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Tuesday, November 9, 2021

Love Locks on Ponte Milvio - a Rome tradition from popular teen novels?

 

These "love locks" seem to be in many cities these days. We saw them for the first time on Ponte Milvio in Rome (above), and assumed that was the only place they were then, and that the idea had spread. 

Above, Moccia with his first book translated
into English.

This year, while reading the first book in Federico Moccia's exceedingly popular contemporary Roman teen trilogy, I learned that Moccia's novels (specifically the 2006 "Ho Voglia di Te") are considered the source of the love locks (or are they?).

In an interview for the New York Times last March, Moccia said the idea came to him when he was in the army. "We had these locks for our bags, and when their service was over, people would attach them to the barracks fence....I thought it would be nice to turn a military thing into its opposite - make love, not war." He takes credit, the article says, for placing the first lock on Ponte Milvio. 

"Dianne, Jerry, Bill, Judy"
We put our own locks on (with good friends visiting from the US) in 2008, not too much later from that first act by Moccia. The locks were already exceedingly popular, with lock salesmen set up on the bridge, as the photos here show.

Bill and Jerry discuss with Judy, right,
which lock to buy - On Ponte Milvio.

Doing a bit of digging, I discovered the "love locks" originated not in Rome but 100 years earlier in Serbia during World War I. Nada and Relja, engaged lovers separated by the war, were separated for good when the young man did not return from the fighting because he had fallen in love with a woman from Corfu. Nada died of a broken heart. The women of the town, Vrnjačka Banja, bought padlocks, wrote their names on them, attached them to the bridge where Nada and Relja used to meet, and threw the keys in the river - all to protect their love. The name of the bridge always had been "The Bridge of Love" (Most ljubavi). The whole story is here. 

Cutting off locks on Ponte Milvio (likely
there goes ours).
Since the fad started in the 2000s, bridges all over the world have become burdened with locks, so much so that some bridges developed structural problems and locks are routinely cut off (see photo right). In some places special frames are set up for the locks. Somehow this seems too civilized for me, taking the raciness and perhaps love out of it. Below, a lock frame set in Toronto's Distillery District (October 2021).


Lock frame (I recall it spells out "LOVE")
in Toronto this year.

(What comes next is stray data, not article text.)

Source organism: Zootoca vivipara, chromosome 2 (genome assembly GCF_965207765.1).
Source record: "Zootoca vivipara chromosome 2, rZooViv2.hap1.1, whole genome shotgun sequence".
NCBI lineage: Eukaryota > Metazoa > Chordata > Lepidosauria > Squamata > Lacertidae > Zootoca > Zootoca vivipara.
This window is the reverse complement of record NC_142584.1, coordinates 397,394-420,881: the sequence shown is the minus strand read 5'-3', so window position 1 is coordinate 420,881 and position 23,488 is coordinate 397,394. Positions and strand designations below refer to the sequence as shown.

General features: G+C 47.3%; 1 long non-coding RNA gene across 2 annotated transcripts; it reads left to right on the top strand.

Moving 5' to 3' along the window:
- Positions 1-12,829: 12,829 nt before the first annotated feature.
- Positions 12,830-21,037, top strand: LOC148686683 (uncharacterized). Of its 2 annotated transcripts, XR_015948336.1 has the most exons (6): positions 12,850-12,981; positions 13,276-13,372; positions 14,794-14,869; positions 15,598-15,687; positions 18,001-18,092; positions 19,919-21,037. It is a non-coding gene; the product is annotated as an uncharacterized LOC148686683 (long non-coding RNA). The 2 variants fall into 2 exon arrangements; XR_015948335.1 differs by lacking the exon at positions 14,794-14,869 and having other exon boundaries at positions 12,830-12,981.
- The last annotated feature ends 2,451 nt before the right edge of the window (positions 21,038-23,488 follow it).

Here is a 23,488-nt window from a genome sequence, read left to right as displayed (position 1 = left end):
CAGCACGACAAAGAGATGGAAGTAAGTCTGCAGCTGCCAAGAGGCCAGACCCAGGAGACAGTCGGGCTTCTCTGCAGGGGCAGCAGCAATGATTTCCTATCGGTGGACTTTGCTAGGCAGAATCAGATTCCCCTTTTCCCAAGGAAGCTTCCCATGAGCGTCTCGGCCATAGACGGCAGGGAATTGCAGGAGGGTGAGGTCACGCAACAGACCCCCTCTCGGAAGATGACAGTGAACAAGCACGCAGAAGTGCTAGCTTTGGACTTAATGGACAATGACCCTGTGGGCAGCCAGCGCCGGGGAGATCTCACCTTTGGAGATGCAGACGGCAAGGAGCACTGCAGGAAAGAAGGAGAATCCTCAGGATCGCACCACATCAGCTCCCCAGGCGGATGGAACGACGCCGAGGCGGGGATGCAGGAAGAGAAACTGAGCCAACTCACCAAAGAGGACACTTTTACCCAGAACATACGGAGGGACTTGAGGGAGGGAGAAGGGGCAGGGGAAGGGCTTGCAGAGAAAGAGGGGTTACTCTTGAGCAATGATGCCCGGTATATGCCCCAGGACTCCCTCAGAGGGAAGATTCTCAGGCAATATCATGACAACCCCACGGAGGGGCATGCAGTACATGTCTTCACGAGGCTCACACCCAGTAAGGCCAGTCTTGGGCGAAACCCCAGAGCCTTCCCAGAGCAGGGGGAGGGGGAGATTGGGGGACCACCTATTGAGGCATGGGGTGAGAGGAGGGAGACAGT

Moccia's novels continue to be popular as well, something of a mystery to us, though admittedly we're not the target demographic. The author's effort to get published is the best story here. He started writing the first novel, "One Step to You" (in Italian, "Tre metri sopra il cielo") in the 1980s. Failing at finding a decent publisher, he paid a small publisher to release it. The 3,000 copies sold out quickly but then the publisher closed before any reprints were made. Photocopies of the novel circulated and it gained cult status (reminds me of "Peyton Place" circulating in my day), apparently especially among Roma Nord teenagers, where it's set. It's now 2 film versions and multiple translations later. With the large Feltrinelli publishing house behind him, Moccia's books sold over a million copies when released in a 2004 edition. The English language edition of the first book was published just this year; the next two are slated for next year.

Set in northern Rome, which has wealthy enclaves as well as some substandard housing, the trilogy highlights many aspects of that end of the city, including Ponte Milvio itself and cafes and hangouts in the Flaminio district south across the river. To that extent, we enjoyed the novel. 

Ponte Milvio, locks restrained.

The story is a classic: rich girl/poor boy, good family/unstable family, diligent student/truant. It's so outlandish and caricatured that we found it close to laughable. But, could 1 million readers be wrong? Are we missing empathy with teenage culture of the 1980s and 1990s?  



Almost laughable, but this was the closest I
could find to a photo of a woman sitting
backwards - here she appears to be calmly
 going to market on the back of a scooter -
 hardly a racing motorcycle in the dark nights of Rome
.

Several incidents involve racing motorcycles at night on city streets, with the girl riding backwards behind the guy, tied to him via a belt. Based on the brand of fashionable belts, Chamomile, the young women are called "chamomile." So Step, the truant who has put at least one person in a coma with his fighting, talks Babi, the studious young woman, into being his chamomile. There are other, fairly uncivil acts that take place in the novel (like running out of country restaurants without paying), making us question the source of its popularity. Still, if this sort of teen activity interests you, and many claim it's all based on true incidents, go for it.  We're stopping at the first book.


Dianne

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